We have dealt with some basic XML concepts already, so now we are prepared to leap forward and take a closer look at this powerful language. The X in XML stands for eXtensible- in other words, the language can be extended to meet the requirements of a specific situation.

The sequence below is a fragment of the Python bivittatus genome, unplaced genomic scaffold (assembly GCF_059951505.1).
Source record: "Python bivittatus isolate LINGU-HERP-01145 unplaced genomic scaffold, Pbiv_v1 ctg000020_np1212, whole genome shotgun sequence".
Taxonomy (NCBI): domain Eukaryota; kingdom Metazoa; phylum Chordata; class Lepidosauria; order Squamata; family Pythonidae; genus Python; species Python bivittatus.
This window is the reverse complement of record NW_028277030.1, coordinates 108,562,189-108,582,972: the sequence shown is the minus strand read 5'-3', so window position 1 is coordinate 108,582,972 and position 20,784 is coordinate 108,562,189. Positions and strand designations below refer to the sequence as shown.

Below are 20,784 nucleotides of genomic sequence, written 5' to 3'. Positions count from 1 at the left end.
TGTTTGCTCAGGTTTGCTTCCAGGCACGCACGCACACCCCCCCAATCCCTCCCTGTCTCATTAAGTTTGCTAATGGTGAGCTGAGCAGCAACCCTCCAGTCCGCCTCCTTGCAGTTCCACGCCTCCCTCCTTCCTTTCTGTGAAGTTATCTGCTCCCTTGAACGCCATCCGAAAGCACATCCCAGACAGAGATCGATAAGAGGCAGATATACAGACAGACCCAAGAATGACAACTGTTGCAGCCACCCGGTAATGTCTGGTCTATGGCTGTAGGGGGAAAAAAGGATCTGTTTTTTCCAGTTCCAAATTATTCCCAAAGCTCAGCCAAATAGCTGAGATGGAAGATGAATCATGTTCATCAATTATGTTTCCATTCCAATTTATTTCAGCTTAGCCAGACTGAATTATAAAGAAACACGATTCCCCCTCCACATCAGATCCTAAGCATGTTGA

The one essential tool for reading and modifying XML is a “parser”. The term “parser” and “processor” are sometimes used interchangeably, although technically this is not correct. Any program that takes an XML file as its input and produces some output based on the XML files content is an XML processor. An XML browser is an example of processor, as are programs that create typesetting codes, synthesized speech or HTML pages based on XML document. A parser is software that performs the first step in processing an XML document. Rarely, if ever, will an XML parsers operate on it’s own. Rather, a parser is almost always used as part of an XML processor. The most basic task of a parser is checking the XML document for well-formed data, making sure the documents content follows the rules of XML syntax. All parsers perform this task, if the syntax is incorrect the parser will detect it. Most parsers can also check a document for validity by checking against DTD or Schema. While not all documents require validation, many do. The fact that the document is well-formed is not enough-the data must be structured properly for the processing software to work correctly. The final task the parser may perform is to make the content of the document, both markup and data, available to the processing software. SAX API or DOM API does this, we will deal with them later on. XML parsers do not usually exist as stand-alone application, most parsers are in the form of a software component, or class, that can be used by processing applications. The processing software interacts with the parser, making calls to the parser’s properties and methods to perform the needed tasks.